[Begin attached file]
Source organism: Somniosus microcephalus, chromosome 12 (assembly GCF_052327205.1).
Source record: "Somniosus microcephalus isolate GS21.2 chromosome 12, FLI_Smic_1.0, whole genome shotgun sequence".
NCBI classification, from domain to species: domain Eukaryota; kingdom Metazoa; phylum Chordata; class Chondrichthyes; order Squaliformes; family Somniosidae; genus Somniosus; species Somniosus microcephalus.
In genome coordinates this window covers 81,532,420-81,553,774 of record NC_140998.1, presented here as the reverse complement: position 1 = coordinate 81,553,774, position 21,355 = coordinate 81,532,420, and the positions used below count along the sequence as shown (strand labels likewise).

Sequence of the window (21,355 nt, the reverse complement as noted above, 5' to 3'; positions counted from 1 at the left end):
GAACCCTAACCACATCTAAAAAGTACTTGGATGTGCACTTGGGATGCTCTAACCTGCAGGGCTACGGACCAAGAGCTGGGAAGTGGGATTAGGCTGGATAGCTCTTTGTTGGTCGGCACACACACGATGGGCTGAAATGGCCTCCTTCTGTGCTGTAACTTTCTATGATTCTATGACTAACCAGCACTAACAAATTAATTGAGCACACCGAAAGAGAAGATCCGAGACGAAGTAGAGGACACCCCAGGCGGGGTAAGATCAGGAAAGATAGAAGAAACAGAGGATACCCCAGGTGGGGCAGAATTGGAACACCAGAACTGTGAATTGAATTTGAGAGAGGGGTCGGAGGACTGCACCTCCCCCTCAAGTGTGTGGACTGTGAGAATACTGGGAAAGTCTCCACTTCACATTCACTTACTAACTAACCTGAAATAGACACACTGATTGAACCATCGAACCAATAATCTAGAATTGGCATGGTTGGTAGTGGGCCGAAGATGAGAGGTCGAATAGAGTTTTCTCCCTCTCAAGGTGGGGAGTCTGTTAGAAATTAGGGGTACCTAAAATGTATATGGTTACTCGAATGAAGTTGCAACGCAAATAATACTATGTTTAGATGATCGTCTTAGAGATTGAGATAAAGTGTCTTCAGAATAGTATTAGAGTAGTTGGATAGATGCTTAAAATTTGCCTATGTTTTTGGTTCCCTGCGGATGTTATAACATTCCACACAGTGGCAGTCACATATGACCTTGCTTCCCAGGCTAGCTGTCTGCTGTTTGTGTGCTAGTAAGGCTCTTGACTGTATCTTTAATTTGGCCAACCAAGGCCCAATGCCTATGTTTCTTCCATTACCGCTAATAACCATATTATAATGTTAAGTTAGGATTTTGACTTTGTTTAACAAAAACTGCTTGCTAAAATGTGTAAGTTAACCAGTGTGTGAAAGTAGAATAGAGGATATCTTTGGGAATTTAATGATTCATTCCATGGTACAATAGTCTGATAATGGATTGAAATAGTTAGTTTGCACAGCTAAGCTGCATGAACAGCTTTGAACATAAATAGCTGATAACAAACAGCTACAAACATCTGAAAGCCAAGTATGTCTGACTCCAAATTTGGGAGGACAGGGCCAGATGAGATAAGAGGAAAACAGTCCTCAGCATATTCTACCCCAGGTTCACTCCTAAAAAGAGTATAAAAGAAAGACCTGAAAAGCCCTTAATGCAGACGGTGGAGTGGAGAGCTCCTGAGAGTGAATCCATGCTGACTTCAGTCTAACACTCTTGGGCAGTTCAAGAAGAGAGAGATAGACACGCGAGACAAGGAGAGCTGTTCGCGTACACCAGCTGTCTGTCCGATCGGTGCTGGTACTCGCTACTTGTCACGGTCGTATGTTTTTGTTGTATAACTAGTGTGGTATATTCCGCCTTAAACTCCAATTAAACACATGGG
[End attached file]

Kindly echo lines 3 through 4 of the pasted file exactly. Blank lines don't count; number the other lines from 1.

NCBI classification, from domain to species: domain Eukaryota; kingdom Metazoa; phylum Chordata; class Chondrichthyes; order Squaliformes; family Somniosidae; genus Somniosus; species Somniosus microcephalus.
In genome coordinates this window covers 81,532,420-81,553,774 of record NC_140998.1, presented here as the reverse complement: position 1 = coordinate 81,553,774, position 21,355 = coordinate 81,532,420, and the positions used below count along the sequence as shown (strand labels likewise).